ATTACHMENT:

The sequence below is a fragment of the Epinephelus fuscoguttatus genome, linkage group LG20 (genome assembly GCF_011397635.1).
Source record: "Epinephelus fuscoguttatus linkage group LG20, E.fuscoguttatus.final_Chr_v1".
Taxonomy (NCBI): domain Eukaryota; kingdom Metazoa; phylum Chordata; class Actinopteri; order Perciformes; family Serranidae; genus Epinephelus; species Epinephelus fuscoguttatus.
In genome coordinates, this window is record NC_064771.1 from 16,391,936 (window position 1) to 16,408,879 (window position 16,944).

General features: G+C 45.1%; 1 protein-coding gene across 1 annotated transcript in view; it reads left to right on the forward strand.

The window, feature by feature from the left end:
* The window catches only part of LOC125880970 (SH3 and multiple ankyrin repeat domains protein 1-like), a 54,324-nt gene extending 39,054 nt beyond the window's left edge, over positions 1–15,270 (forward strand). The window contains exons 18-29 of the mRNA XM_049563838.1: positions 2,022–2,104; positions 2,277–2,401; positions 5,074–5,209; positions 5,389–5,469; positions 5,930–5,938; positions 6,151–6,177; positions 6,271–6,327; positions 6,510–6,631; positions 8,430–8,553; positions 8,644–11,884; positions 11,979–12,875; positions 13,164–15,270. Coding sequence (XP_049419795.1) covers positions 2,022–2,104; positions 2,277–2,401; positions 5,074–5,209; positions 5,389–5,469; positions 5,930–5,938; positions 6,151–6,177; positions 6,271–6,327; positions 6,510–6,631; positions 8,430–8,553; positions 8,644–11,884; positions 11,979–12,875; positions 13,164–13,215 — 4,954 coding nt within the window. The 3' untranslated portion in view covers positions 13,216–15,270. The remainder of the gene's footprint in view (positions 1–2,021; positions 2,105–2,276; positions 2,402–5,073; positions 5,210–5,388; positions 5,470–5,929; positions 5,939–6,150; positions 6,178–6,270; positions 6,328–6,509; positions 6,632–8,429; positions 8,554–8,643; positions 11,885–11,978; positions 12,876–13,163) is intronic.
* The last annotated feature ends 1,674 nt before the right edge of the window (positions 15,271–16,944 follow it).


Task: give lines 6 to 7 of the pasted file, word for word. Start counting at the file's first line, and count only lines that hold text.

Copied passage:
The window, feature by feature from the left end:
* The window catches only part of LOC125880970 (SH3 and multiple ankyrin repeat domains protein 1-like), a 54,324-nt gene extending 39,054 nt beyond the window's left edge, over positions 1–15,270 (forward strand). The window contains exons 18-29 of the mRNA XM_049563838.1: positions 2,022–2,104; positions 2,277–2,401; positions 5,074–5,209; positions 5,389–5,469; positions 5,930–5,938; positions 6,151–6,177; positions 6,271–6,327; positions 6,510–6,631; positions 8,430–8,553; positions 8,644–11,884; positions 11,979–12,875; positions 13,164–15,270. Coding sequence (XP_049419795.1) covers positions 2,022–2,104; positions 2,277–2,401; positions 5,074–5,209; positions 5,389–5,469; positions 5,930–5,938; positions 6,151–6,177; positions 6,271–6,327; positions 6,510–6,631; positions 8,430–8,553; positions 8,644–11,884; positions 11,979–12,875; positions 13,164–13,215 — 4,954 coding nt within the window. The 3' untranslated portion in view covers positions 13,216–15,270. The remainder of the gene's footprint in view (positions 1–2,021; positions 2,105–2,276; positions 2,402–5,073; positions 5,210–5,388; positions 5,470–5,929; positions 5,939–6,150; positions 6,178–6,270; positions 6,328–6,509; positions 6,632–8,429; positions 8,554–8,643; positions 11,885–11,978; positions 12,876–13,163) is intronic.